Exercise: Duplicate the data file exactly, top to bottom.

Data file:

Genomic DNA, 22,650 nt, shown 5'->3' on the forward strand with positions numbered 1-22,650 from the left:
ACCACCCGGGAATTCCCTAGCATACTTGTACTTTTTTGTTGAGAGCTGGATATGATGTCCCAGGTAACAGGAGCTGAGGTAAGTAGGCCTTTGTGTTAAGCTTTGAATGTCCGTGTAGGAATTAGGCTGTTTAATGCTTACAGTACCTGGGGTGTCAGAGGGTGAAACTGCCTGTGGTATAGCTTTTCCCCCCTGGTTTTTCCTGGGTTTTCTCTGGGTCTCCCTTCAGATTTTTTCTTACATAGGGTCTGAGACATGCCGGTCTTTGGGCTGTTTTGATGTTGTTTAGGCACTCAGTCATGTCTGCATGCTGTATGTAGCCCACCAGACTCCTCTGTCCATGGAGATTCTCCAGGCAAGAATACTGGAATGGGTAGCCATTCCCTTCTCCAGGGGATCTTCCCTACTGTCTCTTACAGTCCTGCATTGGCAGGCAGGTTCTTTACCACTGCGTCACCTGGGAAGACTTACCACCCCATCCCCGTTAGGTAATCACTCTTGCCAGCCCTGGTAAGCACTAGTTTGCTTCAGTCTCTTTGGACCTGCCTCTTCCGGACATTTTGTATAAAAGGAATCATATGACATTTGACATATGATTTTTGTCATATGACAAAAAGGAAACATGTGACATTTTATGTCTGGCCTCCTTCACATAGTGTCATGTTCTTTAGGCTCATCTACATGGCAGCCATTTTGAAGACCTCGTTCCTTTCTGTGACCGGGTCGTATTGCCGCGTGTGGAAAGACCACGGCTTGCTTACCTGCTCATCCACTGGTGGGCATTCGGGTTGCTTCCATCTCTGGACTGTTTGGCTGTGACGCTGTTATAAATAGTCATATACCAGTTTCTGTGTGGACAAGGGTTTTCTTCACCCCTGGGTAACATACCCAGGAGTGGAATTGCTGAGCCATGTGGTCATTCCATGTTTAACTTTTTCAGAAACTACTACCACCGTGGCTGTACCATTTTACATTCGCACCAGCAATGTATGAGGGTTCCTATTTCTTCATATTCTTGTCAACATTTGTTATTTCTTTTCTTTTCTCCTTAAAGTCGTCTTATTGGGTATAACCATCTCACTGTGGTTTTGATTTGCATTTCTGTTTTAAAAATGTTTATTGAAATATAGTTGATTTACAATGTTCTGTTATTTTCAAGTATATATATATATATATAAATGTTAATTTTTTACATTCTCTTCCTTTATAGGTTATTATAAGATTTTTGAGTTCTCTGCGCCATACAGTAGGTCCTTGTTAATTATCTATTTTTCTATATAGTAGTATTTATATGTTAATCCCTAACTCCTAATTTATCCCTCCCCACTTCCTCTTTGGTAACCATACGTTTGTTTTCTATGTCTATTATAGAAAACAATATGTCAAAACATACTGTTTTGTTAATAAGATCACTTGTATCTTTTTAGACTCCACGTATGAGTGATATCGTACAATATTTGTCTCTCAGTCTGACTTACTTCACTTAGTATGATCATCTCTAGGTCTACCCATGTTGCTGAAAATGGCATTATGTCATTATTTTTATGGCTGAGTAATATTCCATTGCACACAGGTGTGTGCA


Genomic DNA, 22,650 nt, shown 5'->3' on the forward strand with positions numbered 1-22,650 from the left:
ACCACCCGGGAATTCCCTAGCATACTTGTACTTTTTTGTTGAGAGCTGGATATGATGTCCCAGGTAACAGGAGCTGAGGTAAGTAGGCCTTTGTGTTAAGCTTTGAATGTCCGTGTAGGAATTAGGCTGTTTAATGCTTACAGTACCTGGGGTGTCAGAGGGTGAAACTGCCTGTGGTATAGCTTTTCCCCCCTGGTTTTTCCTGGGTTTTCTCTGGGTCTCCCTTCAGATTTTTTCTTACATAGGGTCTGAGACATGCCGGTCTTTGGGCTGTTTTGATGTTGTTTAGGCACTCAGTCATGTCTGCATGCTGTATGTAGCCCACCAGACTCCTCTGTCCATGGAGATTCTCCAGGCAAGAATACTGGAATGGGTAGCCATTCCCTTCTCCAGGGGATCTTCCCTACTGTCTCTTACAGTCCTGCATTGGCAGGCAGGTTCTTTACCACTGCGTCACCTGGGAAGACTTACCACCCCATCCCCGTTAGGTAATCACTCTTGCCAGCCCTGGTAAGCACTAGTTTGCTTCAGTCTCTTTGGACCTGCCTCTTCCGGACATTTTGTATAAAAGGAATCATATGACATTTGACATATGATTTTTGTCATATGACAAAAAGGAAACATGTGACATTTTATGTCTGGCCTCCTTCACATAGTGTCATGTTCTTTAGGCTCATCTACATGGCAGCCATTTTGAAGACCTCGTTCCTTTCTGTGACCGGGTCGTATTGCCGCGTGTGGAAAGACCACGGCTTGCTTACCTGCTCATCCACTGGTGGGCATTCGGGTTGCTTCCATCTCTGGACTGTTTGGCTGTGACGCTGTTATAAATAGTCATATACCAGTTTCTGTGTGGACAAGGGTTTTCTTCACCCCTGGGTAACATACCCAGGAGTGGAATTGCTGAGCCATGTGGTCATTCCATGTTTAACTTTTTCAGAAACTACTACCACCGTGGCTGTACCATTTTACATTCGCACCAGCAATGTATGAGGGTTCCTATTTCTTCATATTCTTGTCAACATTTGTTATTTCTTTTCTTTTCTCCTTAAAGTCGTCTTATTGGGTATAACCATCTCACTGTGGTTTTGATTTGCATTTCTGTTTTAAAAATGTTTATTGAAATATAGTTGATTTACAATGTTCTGTTATTTTCAAGTATATATATATATATATAAATGTTAATTTTTTACATTCTCTTCCTTTATAGGTTATTATAAGATTTTTGAGTTCTCTGCGCCATACAGTAGGTCCTTGTTAATTATCTATTTTTCTATATAGTAGTATTTATATGTTAATCCCTAACTCCTAATTTATCCCTCCCCACTTCCTCTTTGGTAACCATACGTTTGTTTTCTATGTCTATTATAGAAAACAATATGTCAAAACATACTGTTTTGTTAATAAGATCACTTGTATCTTTTTAGACTCCACGTATGAGTGATATCGTACAATATTTGTCTCTCAGTCTGACTTACTTCACTTAGTATGATCATCTCTAGGTCTACCCATGTTGCTGAAAATGGCATTATGTCATTATTTTTATGGCTGAGTAATATTCCATTGCACACAGGTGTGTGCA